So in effect, the deportation of the Jews created a crisis for the name of God, do you understand that? The fact that they were even there, created a problem for God's reputation and so God had to do something for His reputation. After 70 years, He would bring back a remnant and re-establish them, that would help, but within the context of Babylon, He had to raise up a remnant of godly people who would stand firm for His name, even in the godless pagan situation and that was Daniel, Hananiah, Mishael and Azariah. It also explains the incredible miracles that God did in that pagan situation with Shadrach, Meshach and Abednego in the fiery furnace, with the incredible visions and dreams that Daniel was able to interpret. God was upholding His holy name and He does it through uncompromising servants.
III. Four Uncompromising Jewish Youths Introduced (vs. 3-7)
In verses 3-7, we see the uncompromising Jewish youths, and they're introduced to us. Now Nebuchadnezzar's goal was to raise up some skilled subservient counselors. Some people who could give him wisdom and input as he governed a large empire, as he's conquering each of these lands, there are cultures that he's taking over. And the Assyrians had already perfected the art of deportation, they would take people up, uproot them from their home area, and bring them to another place, they had therefore no strength for rebellion, they were in a foreign land.
Furthermore, he would take some of those, the Assyrians did this all the time, some of them and bring them out, give them all the best of the land, the best of the training and use them as counselors over their own people. So that's exactly what Nebuchadnezzar wanted to do with these youths of noble blood. He was going to take them, he was going to train them, he was going to assimilate them. They would be Babylonian more than Jewish. And he would use their training for the glory of his own kingdom. Now, key to this was the determination to get them young. You've got to get them young, you see if they're older, they're already set in their ways. And so these were youths, teenagers, young men and he intended to brainwash them, I guess, it'd be the best way to put it, to attract them in the Babylonian ways and then to use their abilities.
He chose not only the young but only the best, royal blood, choice young men who were intelligent, quick witted, who were physically able and strong and he was going to use them and he was going to teach them Babylonian language and wisdom. The Babylonian language necessary for service in the court, of course, but also the language begins to affect your thinking. There is, in every language, a way of thinking, a worldview. And so it's going to be affected. Also Babylonian literature, their history, the things that they have done up to that point. They're going to be inculturated and they're going to be given the best of Babylonian knowledge. Science, military and agricultural knowledge, an incredible society. And in all these ways, these youth were going to be taken in and say, "Oh what a place is Babylon, that old land is nothing. Israel's nothing compared to this." They'll just be drawn in, buy into it. Hook, line and sinker. That was his plan and he was going to get them used to the good life, some luxuries, some comforts, food and wine from the king's table, and the promise of the most powerful intoxicant of all: Power and influence. We're going to give you a position in the court where you can influence things, and as a symbol of all of this, he would change their names.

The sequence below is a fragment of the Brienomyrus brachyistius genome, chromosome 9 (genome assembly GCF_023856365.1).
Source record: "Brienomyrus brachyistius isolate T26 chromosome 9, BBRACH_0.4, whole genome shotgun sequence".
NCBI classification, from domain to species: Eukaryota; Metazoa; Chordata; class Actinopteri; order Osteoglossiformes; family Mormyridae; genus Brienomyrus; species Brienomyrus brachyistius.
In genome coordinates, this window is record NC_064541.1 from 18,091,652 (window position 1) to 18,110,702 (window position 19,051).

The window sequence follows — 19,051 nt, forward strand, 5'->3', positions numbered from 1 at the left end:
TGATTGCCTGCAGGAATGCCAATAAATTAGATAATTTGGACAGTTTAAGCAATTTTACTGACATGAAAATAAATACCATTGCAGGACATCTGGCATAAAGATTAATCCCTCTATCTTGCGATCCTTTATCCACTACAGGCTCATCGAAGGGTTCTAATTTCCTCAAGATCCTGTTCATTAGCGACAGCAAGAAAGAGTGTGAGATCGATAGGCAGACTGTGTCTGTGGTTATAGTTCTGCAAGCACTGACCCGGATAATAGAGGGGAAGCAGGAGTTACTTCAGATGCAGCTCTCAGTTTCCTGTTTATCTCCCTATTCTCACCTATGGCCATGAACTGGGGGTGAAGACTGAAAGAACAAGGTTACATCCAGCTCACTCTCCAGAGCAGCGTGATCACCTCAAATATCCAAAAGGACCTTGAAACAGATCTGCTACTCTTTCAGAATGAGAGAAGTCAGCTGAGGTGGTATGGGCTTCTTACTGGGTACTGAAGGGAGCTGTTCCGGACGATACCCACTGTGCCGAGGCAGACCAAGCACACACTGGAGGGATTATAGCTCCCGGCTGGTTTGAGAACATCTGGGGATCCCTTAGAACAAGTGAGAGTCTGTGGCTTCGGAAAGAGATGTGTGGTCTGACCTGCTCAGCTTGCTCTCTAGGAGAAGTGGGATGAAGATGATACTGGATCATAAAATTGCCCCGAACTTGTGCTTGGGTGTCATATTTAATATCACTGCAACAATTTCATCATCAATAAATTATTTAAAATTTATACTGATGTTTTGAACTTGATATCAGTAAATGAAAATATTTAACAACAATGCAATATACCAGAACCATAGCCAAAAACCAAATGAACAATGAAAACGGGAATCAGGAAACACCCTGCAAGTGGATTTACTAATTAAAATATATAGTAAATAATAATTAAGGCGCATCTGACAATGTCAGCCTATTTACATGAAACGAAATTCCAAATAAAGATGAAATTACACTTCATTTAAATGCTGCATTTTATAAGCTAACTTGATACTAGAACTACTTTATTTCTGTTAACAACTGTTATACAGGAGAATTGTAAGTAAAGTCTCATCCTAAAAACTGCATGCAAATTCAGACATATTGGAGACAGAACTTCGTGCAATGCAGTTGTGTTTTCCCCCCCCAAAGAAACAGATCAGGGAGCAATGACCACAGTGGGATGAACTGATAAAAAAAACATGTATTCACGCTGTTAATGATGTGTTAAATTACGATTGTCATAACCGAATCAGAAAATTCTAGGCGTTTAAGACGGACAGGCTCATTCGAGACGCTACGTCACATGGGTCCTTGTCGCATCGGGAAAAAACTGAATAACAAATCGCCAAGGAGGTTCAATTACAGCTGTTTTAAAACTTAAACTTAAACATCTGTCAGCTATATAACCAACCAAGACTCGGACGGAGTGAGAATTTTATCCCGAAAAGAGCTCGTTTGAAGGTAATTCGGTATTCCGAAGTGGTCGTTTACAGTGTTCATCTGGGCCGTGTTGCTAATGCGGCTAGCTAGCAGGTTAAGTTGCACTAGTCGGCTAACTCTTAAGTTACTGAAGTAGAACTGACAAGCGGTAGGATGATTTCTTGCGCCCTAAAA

The Meanings of the Names
Now, at the heart of the name change is not just a sense that old things have gone, everything has become new, there's part of that, but it also has a religious overtone. Each of the Jewish names had religious significance. Daniel, Hananiah, Mishael and Azariah all meant things in the Hebrew language. Daniel meant God is judge or God is my judge. Hananiah meant Jehovah is gracious. Mishael meant who is what God is and Azariah means Jehovah has helped me. Jehovah has helped.
But now we've got some new names Babylonian names, filthy names really if you understand them. Belteshazzar means may Bel or Baal protect his life. You know Baal the Canaanite god, may this Canaanite god protect Daniel, and Shadrach means under the command of Aku. Aku is the moon god of the Babylonians. He's under orders from Aku. Meshach is a direct contest. You see Mishael who is what God is, Meshach is who is what Aku is. There's going to be a competition. We'll see. We've already beaten you on the battlefield, now we're going to beat you in every way imaginable. And then Abednego means servant of Nebo and Nebo, the son of the Babylonian god Baal.